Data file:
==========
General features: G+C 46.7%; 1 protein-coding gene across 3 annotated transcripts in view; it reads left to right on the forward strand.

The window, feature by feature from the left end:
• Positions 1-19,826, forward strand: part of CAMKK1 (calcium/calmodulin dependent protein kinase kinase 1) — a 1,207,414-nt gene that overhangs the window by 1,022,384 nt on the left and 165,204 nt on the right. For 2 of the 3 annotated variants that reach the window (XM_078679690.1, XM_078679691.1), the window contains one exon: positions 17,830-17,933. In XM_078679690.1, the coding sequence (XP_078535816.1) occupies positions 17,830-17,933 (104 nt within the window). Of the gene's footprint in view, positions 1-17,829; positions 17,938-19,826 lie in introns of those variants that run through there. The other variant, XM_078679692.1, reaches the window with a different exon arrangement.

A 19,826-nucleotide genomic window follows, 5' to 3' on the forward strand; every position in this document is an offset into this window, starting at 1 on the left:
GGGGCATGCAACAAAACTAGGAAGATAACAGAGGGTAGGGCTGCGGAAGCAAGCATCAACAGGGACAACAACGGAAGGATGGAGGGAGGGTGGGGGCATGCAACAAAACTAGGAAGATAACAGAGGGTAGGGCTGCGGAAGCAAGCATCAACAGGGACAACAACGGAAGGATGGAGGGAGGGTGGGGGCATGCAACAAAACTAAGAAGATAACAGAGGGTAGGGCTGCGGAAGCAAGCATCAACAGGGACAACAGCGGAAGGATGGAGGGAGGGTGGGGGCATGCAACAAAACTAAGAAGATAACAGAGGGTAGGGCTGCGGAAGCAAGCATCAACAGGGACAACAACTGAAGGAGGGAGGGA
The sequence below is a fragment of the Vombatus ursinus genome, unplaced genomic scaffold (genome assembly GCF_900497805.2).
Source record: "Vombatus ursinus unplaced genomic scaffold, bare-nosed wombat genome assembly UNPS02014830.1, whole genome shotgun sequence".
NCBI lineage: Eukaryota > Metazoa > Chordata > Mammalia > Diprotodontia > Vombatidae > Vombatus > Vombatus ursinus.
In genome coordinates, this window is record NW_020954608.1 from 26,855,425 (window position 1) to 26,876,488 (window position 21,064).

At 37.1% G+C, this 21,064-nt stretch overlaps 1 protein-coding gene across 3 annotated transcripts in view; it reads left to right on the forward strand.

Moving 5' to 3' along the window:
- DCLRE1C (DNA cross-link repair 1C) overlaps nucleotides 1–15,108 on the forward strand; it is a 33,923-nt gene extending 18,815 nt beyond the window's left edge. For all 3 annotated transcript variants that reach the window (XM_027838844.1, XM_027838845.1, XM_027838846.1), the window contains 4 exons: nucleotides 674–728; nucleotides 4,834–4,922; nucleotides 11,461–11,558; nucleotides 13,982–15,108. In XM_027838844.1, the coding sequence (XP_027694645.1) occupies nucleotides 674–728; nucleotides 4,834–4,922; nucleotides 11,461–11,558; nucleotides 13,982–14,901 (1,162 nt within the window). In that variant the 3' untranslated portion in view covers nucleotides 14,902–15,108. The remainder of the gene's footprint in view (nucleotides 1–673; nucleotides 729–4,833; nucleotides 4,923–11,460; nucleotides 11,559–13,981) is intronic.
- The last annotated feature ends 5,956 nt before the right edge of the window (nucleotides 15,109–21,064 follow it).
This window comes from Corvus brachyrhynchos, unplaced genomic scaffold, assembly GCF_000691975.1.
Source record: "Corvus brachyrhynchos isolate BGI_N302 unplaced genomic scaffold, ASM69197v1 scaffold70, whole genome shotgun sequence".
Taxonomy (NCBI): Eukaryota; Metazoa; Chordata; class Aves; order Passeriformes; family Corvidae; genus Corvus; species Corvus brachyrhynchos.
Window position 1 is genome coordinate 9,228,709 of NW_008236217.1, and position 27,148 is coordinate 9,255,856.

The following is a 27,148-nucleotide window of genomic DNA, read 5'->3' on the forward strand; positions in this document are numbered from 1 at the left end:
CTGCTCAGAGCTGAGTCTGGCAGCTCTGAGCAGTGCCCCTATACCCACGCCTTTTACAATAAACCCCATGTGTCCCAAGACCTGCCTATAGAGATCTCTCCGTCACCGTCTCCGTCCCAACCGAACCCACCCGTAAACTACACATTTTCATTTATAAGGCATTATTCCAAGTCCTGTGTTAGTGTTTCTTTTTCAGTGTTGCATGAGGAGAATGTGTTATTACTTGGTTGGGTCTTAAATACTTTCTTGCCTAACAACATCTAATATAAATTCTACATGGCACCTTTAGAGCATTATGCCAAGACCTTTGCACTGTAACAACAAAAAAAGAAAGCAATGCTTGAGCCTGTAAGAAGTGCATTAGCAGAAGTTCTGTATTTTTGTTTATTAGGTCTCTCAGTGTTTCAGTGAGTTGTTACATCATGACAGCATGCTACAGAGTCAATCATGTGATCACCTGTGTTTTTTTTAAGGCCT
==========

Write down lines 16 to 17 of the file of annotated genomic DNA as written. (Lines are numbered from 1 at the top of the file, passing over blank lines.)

Taxonomy (NCBI): Eukaryota; Metazoa; Chordata; class Aves; order Passeriformes; family Corvidae; genus Corvus; species Corvus brachyrhynchos.
Window position 1 is genome coordinate 9,228,709 of NW_008236217.1, and position 27,148 is coordinate 9,255,856.